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. Last Updated: 07/27/2016

North Korea to Resume 6-Party Talks

BEIJING -- North Korea said Sunday it was committed to banning nuclear weapons from the Korean Peninsula, a day after the communist nation agreed to return to the disarmament table after a yearlong boycott.

The announcement came on the same day U.S. Secretary of State Condoleezza Rice and Chinese leaders met to try to resolve the long-running impasse that has spawned concern over the North's nuclear weapons program.

"The resumption of the talks itself is important but the most essential thing is for ... an in-depth discussion on ways of denuclearizing the Korean Peninsula to make substantial progress in the talks," a North Korean Foreign Ministry spokesman was quoted as saying by the country's official Korean Central News Agency. North Korea "will do its utmost for it."

The news, however, was met with caution by Rice, who said resuming the six-nation talks was "only a start."

"The issue now for North Korea is to make the strategic choice to give up it's nuclear weapons program," she said. "This not just a concern of the United States. This is a concern of all of North Korea's neighbors."

Rice spoke near the end of a 20-hour visit to China in which she met with the country's President Hu Jintao, Vice Premier Wen Jiabao and Foreign Minister Li Zhaoxing.

As Rice was arriving in Beijing on Saturday at the start of a four-country tour devoted primarily to the North Korean situation, the North's Vice Foreign Minister Kim Gye Gwan told U.S. Assistant Secretary of Christopher Hill that Pyongyang was prepared to return to the talks during the week of July 25 after shunning negotiations for a year.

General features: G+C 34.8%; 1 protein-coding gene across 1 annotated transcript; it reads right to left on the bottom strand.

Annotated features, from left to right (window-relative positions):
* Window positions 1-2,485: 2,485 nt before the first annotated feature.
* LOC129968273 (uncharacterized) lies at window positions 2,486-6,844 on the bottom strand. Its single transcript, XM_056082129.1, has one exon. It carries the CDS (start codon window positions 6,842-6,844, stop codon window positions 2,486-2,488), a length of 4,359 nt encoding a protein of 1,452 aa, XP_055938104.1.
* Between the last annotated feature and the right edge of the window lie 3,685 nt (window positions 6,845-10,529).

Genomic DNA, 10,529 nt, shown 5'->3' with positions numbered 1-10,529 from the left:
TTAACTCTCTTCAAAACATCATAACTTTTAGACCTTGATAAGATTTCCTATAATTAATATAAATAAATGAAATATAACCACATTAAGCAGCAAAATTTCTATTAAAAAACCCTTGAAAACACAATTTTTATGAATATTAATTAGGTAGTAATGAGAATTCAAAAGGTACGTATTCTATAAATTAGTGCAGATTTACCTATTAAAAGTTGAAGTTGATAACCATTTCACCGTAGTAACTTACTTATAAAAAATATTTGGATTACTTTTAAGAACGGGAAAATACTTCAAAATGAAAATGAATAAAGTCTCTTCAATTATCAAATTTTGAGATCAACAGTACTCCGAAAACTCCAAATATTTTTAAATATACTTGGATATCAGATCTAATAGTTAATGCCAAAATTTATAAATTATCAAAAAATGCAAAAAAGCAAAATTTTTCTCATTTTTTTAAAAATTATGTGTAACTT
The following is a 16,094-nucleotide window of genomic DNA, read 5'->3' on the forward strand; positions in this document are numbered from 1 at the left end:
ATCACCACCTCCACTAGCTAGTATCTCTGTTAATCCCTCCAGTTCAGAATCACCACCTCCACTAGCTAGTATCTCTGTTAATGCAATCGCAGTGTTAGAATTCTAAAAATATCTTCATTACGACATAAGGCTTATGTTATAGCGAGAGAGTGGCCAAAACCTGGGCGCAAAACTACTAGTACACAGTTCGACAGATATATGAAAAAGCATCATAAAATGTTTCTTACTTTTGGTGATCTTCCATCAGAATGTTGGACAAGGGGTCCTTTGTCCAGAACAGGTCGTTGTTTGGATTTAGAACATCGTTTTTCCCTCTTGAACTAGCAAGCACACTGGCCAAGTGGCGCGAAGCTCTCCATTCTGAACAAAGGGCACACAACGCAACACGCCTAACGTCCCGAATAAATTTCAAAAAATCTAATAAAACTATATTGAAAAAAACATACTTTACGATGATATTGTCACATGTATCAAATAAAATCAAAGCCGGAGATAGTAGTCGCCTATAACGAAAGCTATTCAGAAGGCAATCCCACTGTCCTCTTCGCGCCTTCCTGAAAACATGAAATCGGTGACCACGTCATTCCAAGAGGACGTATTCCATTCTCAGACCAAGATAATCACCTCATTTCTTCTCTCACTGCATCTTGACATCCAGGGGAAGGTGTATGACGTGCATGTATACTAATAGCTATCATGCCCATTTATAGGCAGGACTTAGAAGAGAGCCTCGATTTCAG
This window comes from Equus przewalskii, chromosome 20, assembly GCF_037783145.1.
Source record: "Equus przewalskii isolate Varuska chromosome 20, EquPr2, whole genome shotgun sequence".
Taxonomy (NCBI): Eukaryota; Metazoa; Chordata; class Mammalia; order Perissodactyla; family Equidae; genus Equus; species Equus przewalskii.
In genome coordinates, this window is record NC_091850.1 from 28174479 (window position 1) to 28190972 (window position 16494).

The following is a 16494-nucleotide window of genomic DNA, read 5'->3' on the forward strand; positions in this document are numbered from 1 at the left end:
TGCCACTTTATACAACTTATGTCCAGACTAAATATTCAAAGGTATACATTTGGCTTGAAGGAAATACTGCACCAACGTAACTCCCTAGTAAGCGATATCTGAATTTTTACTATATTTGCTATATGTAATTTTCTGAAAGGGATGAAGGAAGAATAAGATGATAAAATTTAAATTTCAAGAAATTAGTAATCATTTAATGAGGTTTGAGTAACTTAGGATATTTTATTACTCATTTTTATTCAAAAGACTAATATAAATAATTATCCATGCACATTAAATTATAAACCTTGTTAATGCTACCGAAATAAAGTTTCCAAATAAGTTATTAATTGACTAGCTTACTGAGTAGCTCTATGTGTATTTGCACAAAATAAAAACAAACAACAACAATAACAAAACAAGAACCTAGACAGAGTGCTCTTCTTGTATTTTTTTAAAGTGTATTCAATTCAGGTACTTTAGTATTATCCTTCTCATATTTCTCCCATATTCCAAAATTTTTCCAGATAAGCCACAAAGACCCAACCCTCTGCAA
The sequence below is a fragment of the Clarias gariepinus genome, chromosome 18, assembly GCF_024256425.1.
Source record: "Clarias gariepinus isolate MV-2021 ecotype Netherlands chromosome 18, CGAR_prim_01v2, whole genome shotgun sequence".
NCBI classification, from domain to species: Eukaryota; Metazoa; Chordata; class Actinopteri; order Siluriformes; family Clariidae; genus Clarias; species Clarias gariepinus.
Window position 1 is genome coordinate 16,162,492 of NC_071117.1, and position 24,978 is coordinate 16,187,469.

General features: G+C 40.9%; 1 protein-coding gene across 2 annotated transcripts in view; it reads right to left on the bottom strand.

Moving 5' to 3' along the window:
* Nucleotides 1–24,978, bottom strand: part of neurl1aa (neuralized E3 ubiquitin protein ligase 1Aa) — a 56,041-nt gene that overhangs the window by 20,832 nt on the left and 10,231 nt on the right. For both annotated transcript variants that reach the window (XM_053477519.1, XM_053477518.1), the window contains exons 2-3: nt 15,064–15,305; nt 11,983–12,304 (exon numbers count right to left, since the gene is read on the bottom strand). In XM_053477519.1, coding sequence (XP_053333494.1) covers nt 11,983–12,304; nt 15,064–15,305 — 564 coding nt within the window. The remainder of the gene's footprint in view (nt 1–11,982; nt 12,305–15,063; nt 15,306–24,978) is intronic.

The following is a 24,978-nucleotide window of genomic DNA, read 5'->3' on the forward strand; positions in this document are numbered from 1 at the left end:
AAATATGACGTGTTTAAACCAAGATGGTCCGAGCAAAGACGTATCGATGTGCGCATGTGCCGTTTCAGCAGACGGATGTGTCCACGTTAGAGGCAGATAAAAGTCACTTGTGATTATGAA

For years, Washington has believed that North Korea possesses at least two nuclear weapons. Intelligence analysts believe that the country may have acquired several more in the recent past.

The North readily acknowledges that it has a plutonium-based nuclear weapons capability. It confirmed to U.S. officials three years ago that it also has a uranium-based program but it has since retracted those statements.

Besides the United States and North Korea, the other parties to the six-nation talks include China, South Korea, Japan and Russia. A Russian foreign ministry spokesman said the North's decision was welcome news.

South Korea's main nuclear negotiator, Deputy Foreign Minister Song Min-soon, said Sunday that the North's imminent return to the talks was the "fruit of the efforts" of all countries involved.

Seoul has previously said it has made a significant aid proposal to the North if it returns to the nuclear meetings, although officials have refused to specify what that offer contains.

Three rounds of largely inconclusive talks took place in 2003 and 2004; there have been no six-party discussions over the past year.

North Korea blamed "hostile policies" of the United States, including statements by U.S. officials that it considered inflammatory and disrespectful. Rice, for example, listed North Korea as an "outpost of tyranny" during her confirmation hearings last January.